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10 Bloody, Gory, and Delectably Evil Horror-Themed Cakes

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Between the scorching hot ovens and easy-to-mess-up chemical reactions, many people find baking to be simply horrifying. While experienced bakers may not be afraid of these challenges, they still understand that cakes can be the things of nightmares, particularly around Halloween. Here are some of the most wonderfully creepy Halloween cakes ever baked.

Thorax

This thorax cake by Barbara Jo of Do It Myself might just be the most labor intensive horror cake ever made, but that hard work was definitely worth it, given that it might also be the most delicious. Each organ has its own cake flavor and sauce. The heart is orange cake with raspberry sauce, the stomach is made from orange cake and mango sauce and the intestines are jelly rolls with red currant jelly. Lest you worry that the whole thing isn’t actually edible, relax — even the bones are made from delicious white chocolate.

Killer Rats

Barbara Jo is quite the horror cake master, as she also whipped up this delightfully gory treat. While it might not shoot out colored filling like the thorax cake, it is still a work of art. The details on this cake are simply amazing, from the spun sugar fur on the rats to the hard candy bones.

Heart

Here’s another shocking anatomic cake, this one created by The Fondant Fairy and photographed by Spud-ography. While it presumably contains a decent amount of fondant given the creator’s name, I can’t find out more information on the cake itself, like what flavor it is.

Oozing Brains

With chocolate candy melts, blood-red caramel sauce, and raspberry cake, these oozing brain cupcakes by Flickr user xsomnis not only look intimidating, they also sound delicious.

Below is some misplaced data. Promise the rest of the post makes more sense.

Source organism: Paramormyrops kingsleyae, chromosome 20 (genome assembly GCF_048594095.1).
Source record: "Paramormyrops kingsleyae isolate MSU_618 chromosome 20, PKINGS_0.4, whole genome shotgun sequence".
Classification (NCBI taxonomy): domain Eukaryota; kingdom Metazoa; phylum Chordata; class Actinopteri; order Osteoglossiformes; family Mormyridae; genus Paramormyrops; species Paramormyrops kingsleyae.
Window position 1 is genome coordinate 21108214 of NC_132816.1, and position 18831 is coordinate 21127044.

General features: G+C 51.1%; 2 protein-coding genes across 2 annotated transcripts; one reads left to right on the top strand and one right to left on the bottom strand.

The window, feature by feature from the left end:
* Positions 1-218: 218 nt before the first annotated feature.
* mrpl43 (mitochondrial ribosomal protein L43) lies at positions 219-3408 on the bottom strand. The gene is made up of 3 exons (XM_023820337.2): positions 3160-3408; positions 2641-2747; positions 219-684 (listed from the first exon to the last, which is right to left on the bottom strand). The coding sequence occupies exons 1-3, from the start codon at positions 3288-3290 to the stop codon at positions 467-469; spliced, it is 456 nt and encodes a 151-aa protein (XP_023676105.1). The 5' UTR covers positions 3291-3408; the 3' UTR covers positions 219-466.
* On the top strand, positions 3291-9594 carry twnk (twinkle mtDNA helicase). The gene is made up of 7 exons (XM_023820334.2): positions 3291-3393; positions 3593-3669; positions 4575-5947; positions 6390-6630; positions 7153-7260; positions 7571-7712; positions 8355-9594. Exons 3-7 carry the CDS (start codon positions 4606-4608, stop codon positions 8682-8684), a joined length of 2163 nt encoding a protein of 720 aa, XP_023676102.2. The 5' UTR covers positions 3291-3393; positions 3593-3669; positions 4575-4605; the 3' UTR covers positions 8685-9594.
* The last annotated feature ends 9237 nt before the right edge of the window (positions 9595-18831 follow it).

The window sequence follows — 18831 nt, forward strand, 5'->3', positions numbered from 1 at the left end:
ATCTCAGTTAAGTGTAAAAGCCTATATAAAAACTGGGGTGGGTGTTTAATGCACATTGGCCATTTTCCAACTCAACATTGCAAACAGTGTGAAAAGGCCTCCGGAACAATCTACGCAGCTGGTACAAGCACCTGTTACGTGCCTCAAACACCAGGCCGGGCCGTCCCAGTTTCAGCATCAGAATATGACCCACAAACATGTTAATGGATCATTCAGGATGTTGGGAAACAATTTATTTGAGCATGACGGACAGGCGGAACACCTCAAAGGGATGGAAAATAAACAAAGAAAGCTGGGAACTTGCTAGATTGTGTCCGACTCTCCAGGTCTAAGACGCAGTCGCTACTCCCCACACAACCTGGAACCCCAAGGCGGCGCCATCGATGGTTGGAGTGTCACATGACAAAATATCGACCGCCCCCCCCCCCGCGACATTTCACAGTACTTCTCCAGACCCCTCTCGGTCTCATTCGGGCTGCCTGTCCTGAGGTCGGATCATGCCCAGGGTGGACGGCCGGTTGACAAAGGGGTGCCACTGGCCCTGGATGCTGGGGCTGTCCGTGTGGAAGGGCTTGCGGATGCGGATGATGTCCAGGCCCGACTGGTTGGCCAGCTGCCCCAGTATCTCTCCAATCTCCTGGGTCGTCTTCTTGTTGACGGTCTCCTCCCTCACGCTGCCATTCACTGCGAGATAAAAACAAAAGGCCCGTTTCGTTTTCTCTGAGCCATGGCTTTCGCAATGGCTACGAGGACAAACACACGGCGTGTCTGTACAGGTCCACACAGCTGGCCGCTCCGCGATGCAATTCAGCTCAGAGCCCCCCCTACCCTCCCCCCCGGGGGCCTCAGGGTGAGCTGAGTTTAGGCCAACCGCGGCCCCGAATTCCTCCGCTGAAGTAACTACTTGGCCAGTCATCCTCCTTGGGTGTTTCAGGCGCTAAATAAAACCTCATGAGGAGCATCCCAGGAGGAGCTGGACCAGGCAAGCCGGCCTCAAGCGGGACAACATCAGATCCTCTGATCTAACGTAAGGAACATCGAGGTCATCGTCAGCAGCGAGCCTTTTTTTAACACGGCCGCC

Zombie Hand

How do you turn a gourmet Grand Marnier flourless chocolate cake into something dark and scary? Just add some marzipan and almond hands like Desserts By Candy did.

Silent Hill

Fans of the Silent Hill video game series know just how creepy the bandaged nurse figures are, which is why they were so perfect as decoration for the Freak Show auditions for Alice Cooper's massive Halloween show last year. Mamma Jamma Cakes made the nurse from 6 stacked chocolate cakes surrounded by fondant that had been pressed with textured bandages, giving it the appearance of decaying medical bandages.

Walking Dead

Atlanta bakery Sweets to the Sweet made this Walking Dead cake adorned with the iconic scene from the series as a birthday cake for one of the show's cast members. While it’s hard to tell from the image here, the cake actually does bulge out towards the top thanks to the array of zombies pushing on it.

Nightmare On Elm Street

What better way to commemorate your big horror movie convention than with a giant scary cake? This Nightmare On Elm Street cake was created for the Spooky Empire Ultimate Horror Weekend held in Florida last year and was photographed by Flickr user insidethemagic.

Evil Dead

This year’s Spooky Empire Ultimate Horror Weekend had an equally epic cake, this time based around The Evil Dead trilogy, and also photographed by insidethemagic. While the cakes were comparable in their quality, this one had the distinct advantage of being cut by the chainsaw-wielding star of the movie series.